A decade later, the same writer is less reticent. Genesis of the Daleks explicitly explores the horrors of National Socialism, xenophobia and genocide. Even children at the time, though not appreciating the true horrors of what Genesis was mirroring, will have gathered that the Kaleds were supposed to be like the Nazis. Doctor Who approached the subject with a measure more subtlety than the Tomorrow People in Hitler’s Last Secret or even Star Trek in Patterns of Force, the latter being a series intended for a more adult audience than Doctor Who at the time.
When the modern series tackles an equally thorny topic, for example in The Zygon Invasion, it does so in a very knowing fashion, veering between the modern cliché of they-walk-among-us paranoia and who-are-the-real-bad-guys social apology. Is it more sophisticated? Well, it’s certainly a lot more emotive, but does it teach our children anything? Is it actually sending a confusing mixed message? That’s up to you to decide for yourself.
This is not to say that the classic series is devoid of emotion. When TV in the sixties and seventies dealt with emotive issues it was usually in a way that would not have been wrong for children – not because it was unsuitable, but because it was too close to what they might have seen at home. Kitchen sink drama was just that; the breakdown of marriages, infidelity, betrayal, mothers and fathers shouting at each other. It was a harsh reflection of the truth in a whisky-soaked, nicotine-stained world and a lot of the writers will have encountered it enough times at home to know that they shouldn’t be exposing children to it.
Being an adult in those days was very adult. It was hard, it was tearful and it only really belonged in Play for Today when the kids were in bed, not Doctor Who. Very rarely, it did leak into the series though, the classic example being Professor Watson in The Hand of Fear, phoning his wife in the full knowledge that he may well be about to die. As a child you miss it completely, it’s boring grown-up stuff, but as an adult you realise how heart-rending this scene is. This man knows he’s about to die and he wants to tell his wife he loves her, but he can’t bring himself to devastate her like that, so he talks about trivial things. If that doesn’t bring a tear to your eye, you’re just not human.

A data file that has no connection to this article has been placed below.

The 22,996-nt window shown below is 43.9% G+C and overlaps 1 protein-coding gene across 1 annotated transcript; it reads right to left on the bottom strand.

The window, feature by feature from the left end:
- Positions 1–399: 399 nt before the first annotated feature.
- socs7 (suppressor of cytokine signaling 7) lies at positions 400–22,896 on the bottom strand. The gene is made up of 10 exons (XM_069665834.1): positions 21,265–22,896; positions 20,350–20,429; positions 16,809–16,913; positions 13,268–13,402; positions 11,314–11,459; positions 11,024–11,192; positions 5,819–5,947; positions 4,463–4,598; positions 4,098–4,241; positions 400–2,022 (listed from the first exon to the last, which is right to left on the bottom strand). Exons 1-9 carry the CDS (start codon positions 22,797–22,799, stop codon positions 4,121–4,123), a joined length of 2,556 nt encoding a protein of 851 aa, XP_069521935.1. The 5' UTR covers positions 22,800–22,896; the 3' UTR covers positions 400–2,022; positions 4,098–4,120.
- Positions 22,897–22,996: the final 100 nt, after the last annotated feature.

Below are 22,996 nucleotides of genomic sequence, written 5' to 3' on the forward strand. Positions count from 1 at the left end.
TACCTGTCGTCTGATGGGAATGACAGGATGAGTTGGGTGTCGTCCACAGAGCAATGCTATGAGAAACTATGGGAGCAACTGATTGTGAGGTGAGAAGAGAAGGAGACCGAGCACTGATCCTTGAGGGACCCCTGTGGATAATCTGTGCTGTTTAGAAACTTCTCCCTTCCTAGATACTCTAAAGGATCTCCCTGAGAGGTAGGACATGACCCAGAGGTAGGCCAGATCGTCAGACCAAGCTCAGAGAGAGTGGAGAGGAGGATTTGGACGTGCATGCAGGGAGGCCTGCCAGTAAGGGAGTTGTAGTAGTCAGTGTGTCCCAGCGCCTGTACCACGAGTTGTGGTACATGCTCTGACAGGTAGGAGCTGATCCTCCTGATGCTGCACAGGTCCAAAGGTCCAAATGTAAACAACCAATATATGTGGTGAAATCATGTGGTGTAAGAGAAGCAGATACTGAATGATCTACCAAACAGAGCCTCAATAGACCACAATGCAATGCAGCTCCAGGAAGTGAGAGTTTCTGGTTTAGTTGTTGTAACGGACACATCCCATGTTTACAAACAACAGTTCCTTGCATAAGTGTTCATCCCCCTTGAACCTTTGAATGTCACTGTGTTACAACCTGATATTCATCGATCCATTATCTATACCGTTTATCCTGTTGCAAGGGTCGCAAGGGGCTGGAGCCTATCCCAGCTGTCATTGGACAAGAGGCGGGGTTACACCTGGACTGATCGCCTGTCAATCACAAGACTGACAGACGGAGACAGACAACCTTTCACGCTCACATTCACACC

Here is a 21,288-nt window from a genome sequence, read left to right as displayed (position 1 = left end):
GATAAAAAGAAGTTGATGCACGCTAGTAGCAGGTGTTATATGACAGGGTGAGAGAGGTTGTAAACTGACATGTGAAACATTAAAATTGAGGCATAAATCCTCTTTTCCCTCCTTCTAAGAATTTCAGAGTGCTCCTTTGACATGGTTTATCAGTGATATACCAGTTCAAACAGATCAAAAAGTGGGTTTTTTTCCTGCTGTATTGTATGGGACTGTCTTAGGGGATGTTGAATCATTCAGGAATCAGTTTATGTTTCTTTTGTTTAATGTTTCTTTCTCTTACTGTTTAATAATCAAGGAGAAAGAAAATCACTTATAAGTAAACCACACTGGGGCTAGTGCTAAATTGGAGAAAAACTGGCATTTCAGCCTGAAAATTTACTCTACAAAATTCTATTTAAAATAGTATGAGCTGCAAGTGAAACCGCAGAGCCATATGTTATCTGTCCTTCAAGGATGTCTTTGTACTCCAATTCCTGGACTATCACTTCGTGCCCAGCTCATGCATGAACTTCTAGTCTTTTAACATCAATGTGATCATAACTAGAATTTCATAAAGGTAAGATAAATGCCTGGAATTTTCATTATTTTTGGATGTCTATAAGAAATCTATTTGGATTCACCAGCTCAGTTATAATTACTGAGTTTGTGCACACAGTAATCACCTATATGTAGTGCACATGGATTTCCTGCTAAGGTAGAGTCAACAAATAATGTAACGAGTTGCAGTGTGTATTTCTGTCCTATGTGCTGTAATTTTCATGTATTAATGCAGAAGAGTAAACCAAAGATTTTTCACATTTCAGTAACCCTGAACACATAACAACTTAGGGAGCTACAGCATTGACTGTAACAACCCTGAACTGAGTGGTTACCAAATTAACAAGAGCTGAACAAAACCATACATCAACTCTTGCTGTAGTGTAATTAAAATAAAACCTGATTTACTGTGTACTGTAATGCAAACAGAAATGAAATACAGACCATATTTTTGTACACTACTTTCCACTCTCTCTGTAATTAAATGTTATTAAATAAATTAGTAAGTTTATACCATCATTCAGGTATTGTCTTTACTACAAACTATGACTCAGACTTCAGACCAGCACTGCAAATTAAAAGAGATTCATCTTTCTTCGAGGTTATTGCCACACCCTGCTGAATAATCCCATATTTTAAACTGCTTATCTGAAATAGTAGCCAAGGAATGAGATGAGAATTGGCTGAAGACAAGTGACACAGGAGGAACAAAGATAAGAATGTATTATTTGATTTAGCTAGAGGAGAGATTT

Classic Doctor Who tackles a lot of issues from a remote standpoint: racism, colonialism, drug abuse, slavery, mental illness, bereavement and even rape. It does so in a way that says to children ‘these things exist, but don’t cry in a corner and beat your hands against the wall – be brave like the Doctor and we’ll all get through this’. It’s a positive message for adulthood that harks back to the stoicism of Wartime, but lacks its element of denial. The modern series tackles issues, plenty of issues, in every way from soap-operatics to genuine social realism, but it’s wrong to say that the classic series was juvenile because it tackled the issues of its own time in different ways.
“What’s the point of being grown up if you can’t be childish sometimes?” said the Fourth Doctor, and he’s right, you can be both. But the moment you affect an air of either in order to look superior to another thing… well, that’s when you start looking really immature.